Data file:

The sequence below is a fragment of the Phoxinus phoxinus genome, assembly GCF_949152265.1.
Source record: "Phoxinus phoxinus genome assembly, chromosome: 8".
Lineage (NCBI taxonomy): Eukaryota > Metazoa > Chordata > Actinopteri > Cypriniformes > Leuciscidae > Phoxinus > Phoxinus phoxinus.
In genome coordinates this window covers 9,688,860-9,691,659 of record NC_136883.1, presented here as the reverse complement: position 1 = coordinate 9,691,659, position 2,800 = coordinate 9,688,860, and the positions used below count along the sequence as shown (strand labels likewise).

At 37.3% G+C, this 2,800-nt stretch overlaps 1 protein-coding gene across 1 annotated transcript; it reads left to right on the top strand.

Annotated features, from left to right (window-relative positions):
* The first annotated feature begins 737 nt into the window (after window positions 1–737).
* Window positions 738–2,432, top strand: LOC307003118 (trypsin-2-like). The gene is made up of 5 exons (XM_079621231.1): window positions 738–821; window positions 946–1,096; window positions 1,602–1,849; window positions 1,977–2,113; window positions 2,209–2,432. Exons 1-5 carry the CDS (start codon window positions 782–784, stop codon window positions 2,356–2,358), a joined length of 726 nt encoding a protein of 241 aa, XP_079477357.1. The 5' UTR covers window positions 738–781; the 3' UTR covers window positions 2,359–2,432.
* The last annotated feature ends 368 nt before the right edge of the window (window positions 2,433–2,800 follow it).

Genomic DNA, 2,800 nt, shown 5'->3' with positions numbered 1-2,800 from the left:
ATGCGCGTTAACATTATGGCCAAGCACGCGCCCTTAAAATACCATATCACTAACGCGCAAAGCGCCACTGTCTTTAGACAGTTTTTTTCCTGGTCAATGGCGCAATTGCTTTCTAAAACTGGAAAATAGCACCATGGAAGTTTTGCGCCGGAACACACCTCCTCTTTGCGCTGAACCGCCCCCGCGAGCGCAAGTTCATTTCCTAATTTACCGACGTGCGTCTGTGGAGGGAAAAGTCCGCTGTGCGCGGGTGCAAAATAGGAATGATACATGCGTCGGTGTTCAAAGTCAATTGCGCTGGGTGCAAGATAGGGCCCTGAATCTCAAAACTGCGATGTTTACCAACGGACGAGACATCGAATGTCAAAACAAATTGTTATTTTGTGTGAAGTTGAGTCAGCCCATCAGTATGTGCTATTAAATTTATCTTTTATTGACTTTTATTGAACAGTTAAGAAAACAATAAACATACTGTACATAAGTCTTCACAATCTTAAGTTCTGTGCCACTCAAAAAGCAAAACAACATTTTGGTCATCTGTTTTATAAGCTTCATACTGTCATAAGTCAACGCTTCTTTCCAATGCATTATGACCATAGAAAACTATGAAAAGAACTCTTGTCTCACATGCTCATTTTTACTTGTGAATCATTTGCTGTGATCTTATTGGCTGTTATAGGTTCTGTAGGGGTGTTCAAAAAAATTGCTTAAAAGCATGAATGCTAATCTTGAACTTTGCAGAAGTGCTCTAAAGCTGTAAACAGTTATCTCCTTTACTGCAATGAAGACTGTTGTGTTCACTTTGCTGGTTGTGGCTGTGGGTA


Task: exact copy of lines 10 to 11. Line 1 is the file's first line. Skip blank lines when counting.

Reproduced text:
Genomic DNA, 2,800 nt, shown 5'->3' with positions numbered 1-2,800 from the left:
ATGCGCGTTAACATTATGGCCAAGCACGCGCCCTTAAAATACCATATCACTAACGCGCAAAGCGCCACTGTCTTTAGACAGTTTTTTTCCTGGTCAATGGCGCAATTGCTTTCTAAAACTGGAAAATAGCACCATGGAAGTTTTGCGCCGGAACACACCTCCTCTTTGCGCTGAACCGCCCCCGCGAGCGCAAGTTCATTTCCTAATTTACCGACGTGCGTCTGTGGAGGGAAAAGTCCGCTGTGCGCGGGTGCAAAATAGGAATGATACATGCGTCGGTGTTCAAAGTCAATTGCGCTGGGTGCAAGATAGGGCCCTGAATCTCAAAACTGCGATGTTTACCAACGGACGAGACATCGAATGTCAAAACAAATTGTTATTTTGTGTGAAGTTGAGTCAGCCCATCAGTATGTGCTATTAAATTTATCTTTTATTGACTTTTATTGAACAGTTAAGAAAACAATAAACATACTGTACATAAGTCTTCACAATCTTAAGTTCTGTGCCACTCAAAAAGCAAAACAACATTTTGGTCATCTGTTTTATAAGCTTCATACTGTCATAAGTCAACGCTTCTTTCCAATGCATTATGACCATAGAAAACTATGAAAAGAACTCTTGTCTCACATGCTCATTTTTACTTGTGAATCATTTGCTGTGATCTTATTGGCTGTTATAGGTTCTGTAGGGGTGTTCAAAAAAATTGCTTAAAAGCATGAATGCTAATCTTGAACTTTGCAGAAGTGCTCTAAAGCTGTAAACAGTTATCTCCTTTACTGCAATGAAGACTGTTGTGTTCACTTTGCTGGTTGTGGCTGTGGGTA